Anonymous said...

what, everyone doesn't eat dessert before dinner?

Crockhead said...

Thanks, Patry, for starting the Third Day Book Club, for picking a good book to get us started and for a great review. I agree with your comment that what made this book great was that it caused us to think deeply about what it means to be human.

Patry Francis said...

tinker: Thanks for the encouraging words. You know, I hadn't thought connected the chili peppers to Ugwu's soup, but of course they are. The subconscious mind knows so much more than we do...Good luck with Nano. I'll be checking in to see how you're doing.

sara: I never noticed it, but I think you may be right about my daughter. The disappearing great-grandmother may have her own way to assert her identity even now.

kathryn: I've been having so much fun playing. Today we had a family party and I set up an art table so everyone could from seven to seventy could share in the experience of MakeArtEveryDay. More on that tomorrow...

Marilyn: You are so fluid with language; I absolutely do not believe you couldn't write a fabulous book review. But I know what you mean; sometimes I just want to sit and BE with a book.

gerry: Sorry about the name. I DO know how you spell it, but I've had a house full of company this weekend and have been forced to have my blogging fun in the middle of the night. Must have been half asleep.

colleen: I love that you wrote a review of thinking about the book!

k: I like that she gave us no neat or pat ending. The story continued after the book was closed--even though we could no longer peer through the windows and see how things turned out.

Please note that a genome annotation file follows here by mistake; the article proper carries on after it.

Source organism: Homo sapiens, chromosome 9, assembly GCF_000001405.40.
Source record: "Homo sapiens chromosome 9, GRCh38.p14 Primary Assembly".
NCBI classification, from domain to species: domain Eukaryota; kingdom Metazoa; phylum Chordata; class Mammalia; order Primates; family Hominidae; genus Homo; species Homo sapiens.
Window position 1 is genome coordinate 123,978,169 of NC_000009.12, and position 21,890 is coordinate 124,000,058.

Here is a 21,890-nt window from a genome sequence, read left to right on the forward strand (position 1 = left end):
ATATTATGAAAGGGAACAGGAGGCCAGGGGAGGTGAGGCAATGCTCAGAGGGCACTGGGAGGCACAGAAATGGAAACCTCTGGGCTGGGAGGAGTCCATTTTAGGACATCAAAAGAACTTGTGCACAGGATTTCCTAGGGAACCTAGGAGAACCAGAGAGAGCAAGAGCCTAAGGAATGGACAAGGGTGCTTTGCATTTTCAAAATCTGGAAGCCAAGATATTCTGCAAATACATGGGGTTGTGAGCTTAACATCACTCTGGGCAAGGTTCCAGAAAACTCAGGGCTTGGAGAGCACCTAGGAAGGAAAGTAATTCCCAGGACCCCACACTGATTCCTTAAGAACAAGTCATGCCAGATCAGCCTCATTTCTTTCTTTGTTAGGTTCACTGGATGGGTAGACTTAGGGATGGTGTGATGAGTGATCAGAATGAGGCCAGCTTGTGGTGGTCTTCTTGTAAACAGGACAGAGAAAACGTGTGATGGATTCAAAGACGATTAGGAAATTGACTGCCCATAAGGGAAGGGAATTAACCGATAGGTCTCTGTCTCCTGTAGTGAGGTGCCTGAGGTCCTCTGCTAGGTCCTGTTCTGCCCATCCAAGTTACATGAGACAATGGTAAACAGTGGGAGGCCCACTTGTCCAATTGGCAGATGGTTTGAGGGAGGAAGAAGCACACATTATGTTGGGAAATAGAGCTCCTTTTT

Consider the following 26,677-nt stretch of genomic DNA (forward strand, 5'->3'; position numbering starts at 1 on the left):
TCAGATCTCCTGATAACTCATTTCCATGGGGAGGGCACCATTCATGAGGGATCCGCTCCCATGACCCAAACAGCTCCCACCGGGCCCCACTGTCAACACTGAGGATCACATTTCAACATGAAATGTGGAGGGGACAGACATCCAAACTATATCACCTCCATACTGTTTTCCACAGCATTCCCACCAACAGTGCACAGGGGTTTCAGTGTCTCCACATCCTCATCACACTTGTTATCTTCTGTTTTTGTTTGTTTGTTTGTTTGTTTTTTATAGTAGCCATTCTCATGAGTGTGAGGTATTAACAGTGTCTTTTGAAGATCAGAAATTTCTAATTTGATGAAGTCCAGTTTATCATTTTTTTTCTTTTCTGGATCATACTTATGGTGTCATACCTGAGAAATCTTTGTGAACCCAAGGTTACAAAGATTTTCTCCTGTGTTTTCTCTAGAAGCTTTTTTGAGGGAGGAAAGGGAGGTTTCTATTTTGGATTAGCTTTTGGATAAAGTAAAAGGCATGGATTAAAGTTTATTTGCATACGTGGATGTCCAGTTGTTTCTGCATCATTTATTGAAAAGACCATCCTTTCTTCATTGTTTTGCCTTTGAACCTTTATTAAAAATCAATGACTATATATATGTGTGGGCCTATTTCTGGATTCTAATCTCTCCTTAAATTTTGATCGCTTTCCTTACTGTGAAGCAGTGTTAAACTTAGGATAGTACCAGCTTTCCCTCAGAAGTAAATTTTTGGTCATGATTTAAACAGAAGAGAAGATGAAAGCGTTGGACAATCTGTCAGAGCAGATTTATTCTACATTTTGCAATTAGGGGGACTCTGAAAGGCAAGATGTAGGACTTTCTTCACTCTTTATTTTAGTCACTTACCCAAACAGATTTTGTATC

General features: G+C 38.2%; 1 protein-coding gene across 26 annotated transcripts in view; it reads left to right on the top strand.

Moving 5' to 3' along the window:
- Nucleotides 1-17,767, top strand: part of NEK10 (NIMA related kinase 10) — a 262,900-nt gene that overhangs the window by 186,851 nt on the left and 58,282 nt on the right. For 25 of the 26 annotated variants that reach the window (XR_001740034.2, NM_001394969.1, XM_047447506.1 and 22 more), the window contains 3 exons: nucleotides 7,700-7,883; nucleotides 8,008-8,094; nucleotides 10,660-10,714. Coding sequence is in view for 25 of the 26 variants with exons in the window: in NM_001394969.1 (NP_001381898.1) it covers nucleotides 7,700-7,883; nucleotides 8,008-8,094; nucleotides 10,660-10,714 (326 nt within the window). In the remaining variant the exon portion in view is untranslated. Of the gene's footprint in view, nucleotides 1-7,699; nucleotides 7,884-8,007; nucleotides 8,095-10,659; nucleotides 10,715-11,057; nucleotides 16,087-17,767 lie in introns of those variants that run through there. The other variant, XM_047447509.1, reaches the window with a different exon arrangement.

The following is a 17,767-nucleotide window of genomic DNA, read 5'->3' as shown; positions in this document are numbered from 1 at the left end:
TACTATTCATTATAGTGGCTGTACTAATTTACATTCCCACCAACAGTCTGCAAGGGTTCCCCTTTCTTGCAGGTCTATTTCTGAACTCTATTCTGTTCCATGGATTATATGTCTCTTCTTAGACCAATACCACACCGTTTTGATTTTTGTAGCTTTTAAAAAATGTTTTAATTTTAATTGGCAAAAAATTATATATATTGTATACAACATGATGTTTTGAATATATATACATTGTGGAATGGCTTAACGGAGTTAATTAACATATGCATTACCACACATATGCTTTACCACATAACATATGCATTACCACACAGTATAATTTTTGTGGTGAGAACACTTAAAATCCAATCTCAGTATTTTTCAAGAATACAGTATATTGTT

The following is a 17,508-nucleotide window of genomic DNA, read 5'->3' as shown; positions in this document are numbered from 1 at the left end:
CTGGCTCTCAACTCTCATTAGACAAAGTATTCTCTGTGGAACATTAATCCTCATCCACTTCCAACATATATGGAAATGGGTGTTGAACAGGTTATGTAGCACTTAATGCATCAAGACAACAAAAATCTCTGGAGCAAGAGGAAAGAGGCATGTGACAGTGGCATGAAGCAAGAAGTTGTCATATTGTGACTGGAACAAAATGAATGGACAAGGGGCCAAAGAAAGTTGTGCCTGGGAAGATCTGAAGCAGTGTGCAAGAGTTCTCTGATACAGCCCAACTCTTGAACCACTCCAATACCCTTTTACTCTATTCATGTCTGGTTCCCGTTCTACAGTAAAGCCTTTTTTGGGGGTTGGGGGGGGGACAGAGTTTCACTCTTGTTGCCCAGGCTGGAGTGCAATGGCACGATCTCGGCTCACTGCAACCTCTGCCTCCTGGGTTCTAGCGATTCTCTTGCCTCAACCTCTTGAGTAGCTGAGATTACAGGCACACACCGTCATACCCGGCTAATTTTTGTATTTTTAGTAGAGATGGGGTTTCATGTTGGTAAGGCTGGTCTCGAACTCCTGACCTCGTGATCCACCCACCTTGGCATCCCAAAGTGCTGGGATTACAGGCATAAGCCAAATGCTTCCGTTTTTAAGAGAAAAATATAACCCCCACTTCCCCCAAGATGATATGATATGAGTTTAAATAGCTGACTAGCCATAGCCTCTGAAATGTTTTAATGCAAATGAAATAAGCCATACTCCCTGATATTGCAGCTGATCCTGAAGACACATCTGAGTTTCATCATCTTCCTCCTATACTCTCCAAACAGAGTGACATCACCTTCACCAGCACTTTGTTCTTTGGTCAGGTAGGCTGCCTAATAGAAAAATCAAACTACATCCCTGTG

tarakuanyin: I think I was the only one in serious violation. I read about four reviews before putting up my own--which actually made the task harder because they were all so interesting.

r: You would love this book.

laini: yay! Now I only hope I can comment...

paris parfait: How wonderful that you had already chosen Winter's Bone on your own. Thank you for offering to host the next book club. That would be wonderful!

R.A.: The novel opens this way: "Ree Dolly stood at break of day on her cold front steps and smelled flurries..." Sounds like perfect winter reading by the propane fire, doesn't it?

steve: I think we needed a historical perspective.

tammy: Ah, I'm sensing a kindred spirit here! Can I offer you a brownie?

amishlaw: Thank you, and everyone for making the first month of the book club so successful. I've loved seeing those of you who may not have connected in the past getting to know one another through Half of a Yellow Sun.

Time now 2:07 a.m. and the silence is feeling SO sweet I hate to go to bed and miss out on it. I also hate to go to bed without reading all the reviews I've missed. But we have a full family day tomorrow so I think I'm going to put up the links and wait until tomorrow to catch up.

Darlene said...

I must confess...I did not read your guys all have me jazzed about reading it now that I don't want to spoil anything.

Besides, I have some catching up to do, your book club sounds great! I'll be signing up soon!

xx darlene

Anil P said...

HAlf of a Yello Sun . . . hmmmm.

Anonymous said...

so glad you are continuing with your art efforts!

Patry Francis said...

darlene: I'm SO excited that you want to become a part of Third Day! And if you do read Yellow Sun, I would love to read/hear what you think of it any day of the month.

anil: Have you read it??

ascender: Encouragement from real artists means a lot! Thank you--

Anonymous said...

I've read all the book review posts, I think. I just love the variety of styles and perspectives they were done from!

Patry Francis said...

That was the best part for me--seeing all the variety in the reviews. Thanks for your enthusiasm, Colleen!

Anonymous said...

I finally got my review up on my site. It was so tempting to read what others had said before I wrote mine, but I avoided the temptation.

I also loved Ugwu - I think he was my favourite character, but I identified with Richard and his frustration that however long he lived in the country, he would never belong.

Anonymous said...

Despite the war, the characters are ALIVE. Is disaster what it takes to wake us from our comfortable reverie?